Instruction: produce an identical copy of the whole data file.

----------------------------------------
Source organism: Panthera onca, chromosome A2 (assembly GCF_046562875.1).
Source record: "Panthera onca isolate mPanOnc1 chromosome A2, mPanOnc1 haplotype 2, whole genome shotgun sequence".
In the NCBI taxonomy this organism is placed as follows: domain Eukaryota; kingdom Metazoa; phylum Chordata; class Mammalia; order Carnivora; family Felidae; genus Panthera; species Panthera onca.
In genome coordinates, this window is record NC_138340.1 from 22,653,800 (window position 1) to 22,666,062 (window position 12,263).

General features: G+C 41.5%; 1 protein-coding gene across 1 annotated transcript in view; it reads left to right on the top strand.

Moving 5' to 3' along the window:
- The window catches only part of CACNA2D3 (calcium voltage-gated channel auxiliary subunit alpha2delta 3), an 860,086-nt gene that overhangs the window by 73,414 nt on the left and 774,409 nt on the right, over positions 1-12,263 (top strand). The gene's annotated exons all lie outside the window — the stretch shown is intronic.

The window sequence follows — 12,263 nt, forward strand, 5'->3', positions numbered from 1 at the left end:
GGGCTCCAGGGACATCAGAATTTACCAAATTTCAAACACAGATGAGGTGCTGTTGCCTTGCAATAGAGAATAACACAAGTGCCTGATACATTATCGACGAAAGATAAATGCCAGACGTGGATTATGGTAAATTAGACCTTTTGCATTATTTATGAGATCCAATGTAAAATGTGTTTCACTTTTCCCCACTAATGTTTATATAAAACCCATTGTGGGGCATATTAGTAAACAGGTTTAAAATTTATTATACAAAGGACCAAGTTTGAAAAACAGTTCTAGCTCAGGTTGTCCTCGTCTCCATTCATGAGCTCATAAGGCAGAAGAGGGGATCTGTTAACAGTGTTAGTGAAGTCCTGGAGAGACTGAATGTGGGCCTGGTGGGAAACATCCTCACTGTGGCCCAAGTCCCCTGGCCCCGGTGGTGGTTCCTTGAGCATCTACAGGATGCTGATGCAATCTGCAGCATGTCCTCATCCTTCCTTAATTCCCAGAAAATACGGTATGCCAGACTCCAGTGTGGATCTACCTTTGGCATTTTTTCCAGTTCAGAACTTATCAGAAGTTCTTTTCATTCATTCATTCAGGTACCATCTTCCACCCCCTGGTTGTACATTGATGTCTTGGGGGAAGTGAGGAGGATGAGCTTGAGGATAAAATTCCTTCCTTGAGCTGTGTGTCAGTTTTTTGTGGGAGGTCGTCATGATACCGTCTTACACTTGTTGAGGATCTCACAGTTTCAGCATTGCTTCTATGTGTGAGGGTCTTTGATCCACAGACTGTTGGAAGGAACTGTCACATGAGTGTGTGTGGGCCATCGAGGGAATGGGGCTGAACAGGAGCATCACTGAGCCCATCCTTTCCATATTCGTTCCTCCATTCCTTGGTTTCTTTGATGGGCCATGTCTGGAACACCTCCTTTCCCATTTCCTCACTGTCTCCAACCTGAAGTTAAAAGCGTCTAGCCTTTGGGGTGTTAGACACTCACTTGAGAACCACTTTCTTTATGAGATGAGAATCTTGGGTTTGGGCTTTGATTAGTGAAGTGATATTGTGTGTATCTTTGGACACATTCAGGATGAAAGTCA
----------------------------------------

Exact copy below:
Source organism: Panthera onca, chromosome A2 (assembly GCF_046562875.1).
Source record: "Panthera onca isolate mPanOnc1 chromosome A2, mPanOnc1 haplotype 2, whole genome shotgun sequence".
In the NCBI taxonomy this organism is placed as follows: domain Eukaryota; kingdom Metazoa; phylum Chordata; class Mammalia; order Carnivora; family Felidae; genus Panthera; species Panthera onca.
In genome coordinates, this window is record NC_138340.1 from 22,653,800 (window position 1) to 22,666,062 (window position 12,263).

General features: G+C 41.5%; 1 protein-coding gene across 1 annotated transcript in view; it reads left to right on the top strand.

Moving 5' to 3' along the window:
- The window catches only part of CACNA2D3 (calcium voltage-gated channel auxiliary subunit alpha2delta 3), an 860,086-nt gene that overhangs the window by 73,414 nt on the left and 774,409 nt on the right, over positions 1-12,263 (top strand). The gene's annotated exons all lie outside the window — the stretch shown is intronic.

The window sequence follows — 12,263 nt, forward strand, 5'->3', positions numbered from 1 at the left end:
GGGCTCCAGGGACATCAGAATTTACCAAATTTCAAACACAGATGAGGTGCTGTTGCCTTGCAATAGAGAATAACACAAGTGCCTGATACATTATCGACGAAAGATAAATGCCAGACGTGGATTATGGTAAATTAGACCTTTTGCATTATTTATGAGATCCAATGTAAAATGTGTTTCACTTTTCCCCACTAATGTTTATATAAAACCCATTGTGGGGCATATTAGTAAACAGGTTTAAAATTTATTATACAAAGGACCAAGTTTGAAAAACAGTTCTAGCTCAGGTTGTCCTCGTCTCCATTCATGAGCTCATAAGGCAGAAGAGGGGATCTGTTAACAGTGTTAGTGAAGTCCTGGAGAGACTGAATGTGGGCCTGGTGGGAAACATCCTCACTGTGGCCCAAGTCCCCTGGCCCCGGTGGTGGTTCCTTGAGCATCTACAGGATGCTGATGCAATCTGCAGCATGTCCTCATCCTTCCTTAATTCCCAGAAAATACGGTATGCCAGACTCCAGTGTGGATCTACCTTTGGCATTTTTTCCAGTTCAGAACTTATCAGAAGTTCTTTTCATTCATTCATTCAGGTACCATCTTCCACCCCCTGGTTGTACATTGATGTCTTGGGGGAAGTGAGGAGGATGAGCTTGAGGATAAAATTCCTTCCTTGAGCTGTGTGTCAGTTTTTTGTGGGAGGTCGTCATGATACCGTCTTACACTTGTTGAGGATCTCACAGTTTCAGCATTGCTTCTATGTGTGAGGGTCTTTGATCCACAGACTGTTGGAAGGAACTGTCACATGAGTGTGTGTGGGCCATCGAGGGAATGGGGCTGAACAGGAGCATCACTGAGCCCATCCTTTCCATATTCGTTCCTCCATTCCTTGGTTTCTTTGATGGGCCATGTCTGGAACACCTCCTTTCCCATTTCCTCACTGTCTCCAACCTGAAGTTAAAAGCGTCTAGCCTTTGGGGTGTTAGACACTCACTTGAGAACCACTTTCTTTATGAGATGAGAATCTTGGGTTTGGGCTTTGATTAGTGAAGTGATATTGTGTGTATCTTTGGACACATTCAGGATGAAAGTCA